This year’s expected winners and losers in the retail arena align with industry and economic trends affecting the sector, including consumers’ growing preference for off-price shopping, the rise of mobile commerce, and a strong dollar.
US consumers also appear to be in relatively good shape due to gains in employment and income, and low gas prices. Indeed, 75% of shoppers say they plan to spend more this holiday season than they did last year, according to a survey conducted by consultancy Deloitte.
Here’s a sampling of leading US retailers — physical and virtual — and their prospects for the holiday season.
Buoyed by strong year-to-date sales growth, discount retailers TJX (parent of T.J. Maxx, Marshalls, and HomeGoods) and Ross Stores appear poised for a jolly holiday. Consumers continue to flock to off-price retailers for housewares and apparel at the expense of department stores. Indeed, sluggish traffic and bloated inventories at Macy’s and Nordstrom sparked a sell-off in retail stocks recently after the chains reported disappointing earnings and warned of lackluster holiday sales.
Best Buy last week also forecast a revenue decline for the crucial fourth quarter and reported lower-than-expected quarterly same-store sales. The consumer electronics giant cited slowing consumer demand for mobile phones and tablets — big sellers in holidays past.
Meanwhile, online powerhouse Amazon.com is expecting another record-breaking holiday selling season driven by strong growth in mobile commerce. Last year, total holiday sales from the Amazon Mobile Shopping App doubled in the US, and Black Friday had the most rapid growth in mobile shopping. With the number of online purchases made via a mobile device expected to grow 30% in the fourth quarter, Amazon is likely to be a big winner. The retailer began offering holiday deals on November 20.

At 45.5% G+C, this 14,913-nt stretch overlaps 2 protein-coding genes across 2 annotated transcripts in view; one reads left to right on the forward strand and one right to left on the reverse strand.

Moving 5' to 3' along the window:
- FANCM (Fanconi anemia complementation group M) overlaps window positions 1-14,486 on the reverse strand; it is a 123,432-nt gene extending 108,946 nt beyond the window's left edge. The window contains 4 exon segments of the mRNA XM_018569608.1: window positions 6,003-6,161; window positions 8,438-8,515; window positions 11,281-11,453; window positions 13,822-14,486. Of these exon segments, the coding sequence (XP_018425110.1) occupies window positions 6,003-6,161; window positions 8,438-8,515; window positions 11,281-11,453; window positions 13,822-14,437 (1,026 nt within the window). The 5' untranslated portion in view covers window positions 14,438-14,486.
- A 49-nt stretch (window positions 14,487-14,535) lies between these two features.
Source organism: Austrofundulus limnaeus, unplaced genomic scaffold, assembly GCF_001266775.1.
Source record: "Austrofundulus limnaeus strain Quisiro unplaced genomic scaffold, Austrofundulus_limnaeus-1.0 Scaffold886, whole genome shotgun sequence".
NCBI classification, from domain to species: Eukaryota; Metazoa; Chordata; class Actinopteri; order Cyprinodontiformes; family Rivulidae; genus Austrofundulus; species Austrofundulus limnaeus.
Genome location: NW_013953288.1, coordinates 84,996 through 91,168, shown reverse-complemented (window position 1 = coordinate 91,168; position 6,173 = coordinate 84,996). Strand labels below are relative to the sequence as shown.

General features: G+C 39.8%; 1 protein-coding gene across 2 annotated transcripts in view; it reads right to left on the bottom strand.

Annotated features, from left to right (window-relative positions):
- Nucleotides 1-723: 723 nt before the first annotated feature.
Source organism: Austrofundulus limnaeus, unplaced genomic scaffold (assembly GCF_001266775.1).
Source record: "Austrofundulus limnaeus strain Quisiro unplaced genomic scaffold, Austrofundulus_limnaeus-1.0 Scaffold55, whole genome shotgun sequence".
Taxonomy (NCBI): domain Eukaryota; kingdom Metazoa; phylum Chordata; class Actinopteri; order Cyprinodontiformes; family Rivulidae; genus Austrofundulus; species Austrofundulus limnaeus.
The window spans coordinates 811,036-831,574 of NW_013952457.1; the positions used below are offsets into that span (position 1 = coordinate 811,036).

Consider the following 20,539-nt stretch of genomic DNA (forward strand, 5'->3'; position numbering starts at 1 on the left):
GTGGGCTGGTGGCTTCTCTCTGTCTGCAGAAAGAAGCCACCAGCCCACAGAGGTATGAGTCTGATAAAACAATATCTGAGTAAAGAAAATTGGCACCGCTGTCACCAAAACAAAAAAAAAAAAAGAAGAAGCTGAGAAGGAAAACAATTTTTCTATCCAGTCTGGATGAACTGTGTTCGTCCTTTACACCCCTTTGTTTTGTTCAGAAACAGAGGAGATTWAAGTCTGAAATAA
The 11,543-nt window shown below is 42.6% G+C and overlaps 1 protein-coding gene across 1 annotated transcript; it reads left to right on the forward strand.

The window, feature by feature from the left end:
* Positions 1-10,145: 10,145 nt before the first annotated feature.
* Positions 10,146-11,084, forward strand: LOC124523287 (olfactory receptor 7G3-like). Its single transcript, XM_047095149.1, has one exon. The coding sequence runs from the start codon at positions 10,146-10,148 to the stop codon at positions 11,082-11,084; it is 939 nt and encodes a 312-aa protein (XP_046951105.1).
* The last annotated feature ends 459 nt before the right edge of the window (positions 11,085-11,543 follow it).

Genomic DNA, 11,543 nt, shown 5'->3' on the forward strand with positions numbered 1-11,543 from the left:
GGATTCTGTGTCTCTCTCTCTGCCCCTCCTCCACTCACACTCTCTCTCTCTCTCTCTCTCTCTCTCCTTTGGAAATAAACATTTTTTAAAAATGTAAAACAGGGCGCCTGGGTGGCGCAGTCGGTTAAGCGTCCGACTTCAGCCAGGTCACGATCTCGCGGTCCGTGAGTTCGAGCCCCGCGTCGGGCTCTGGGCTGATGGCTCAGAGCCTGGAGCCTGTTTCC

In a direct challenge to Amazon, Wal-Mart is decking its aisles and calling in the big guy: Santa. In a move borrowed from department stores’ playbook, the company is hiring hundreds of Santas, decorating its stores, and playing carols in an attempt to turn a soulless hunt for bargains into holiday fun. Wal-Mart’s focus on improving the in-store experience reflects the fact that physical stores must up their game to attract defectors to online or other retailers. The company surprised last week when it reported better-than-expected third-quarter earnings.
Tiffany & Co. is the latest retailer to signal caution ahead for the holiday shopping season. In forecasting disappointing earnings for the year, the luxury jeweler cited uncertain economic conditions and the strong dollar’s adverse effect on tourism. The company generates nearly 25% of its US sales from foreign visitors to the US, who flock to its flagship store on Manhattan’s Fifth Avenue.
Alexandra Biesada shops every day, whether she wants to or not, and pines for the days when it was strictly a recreational activity. She has covered the retail beat for Hoover’s since 2001. Follow her on Twitter.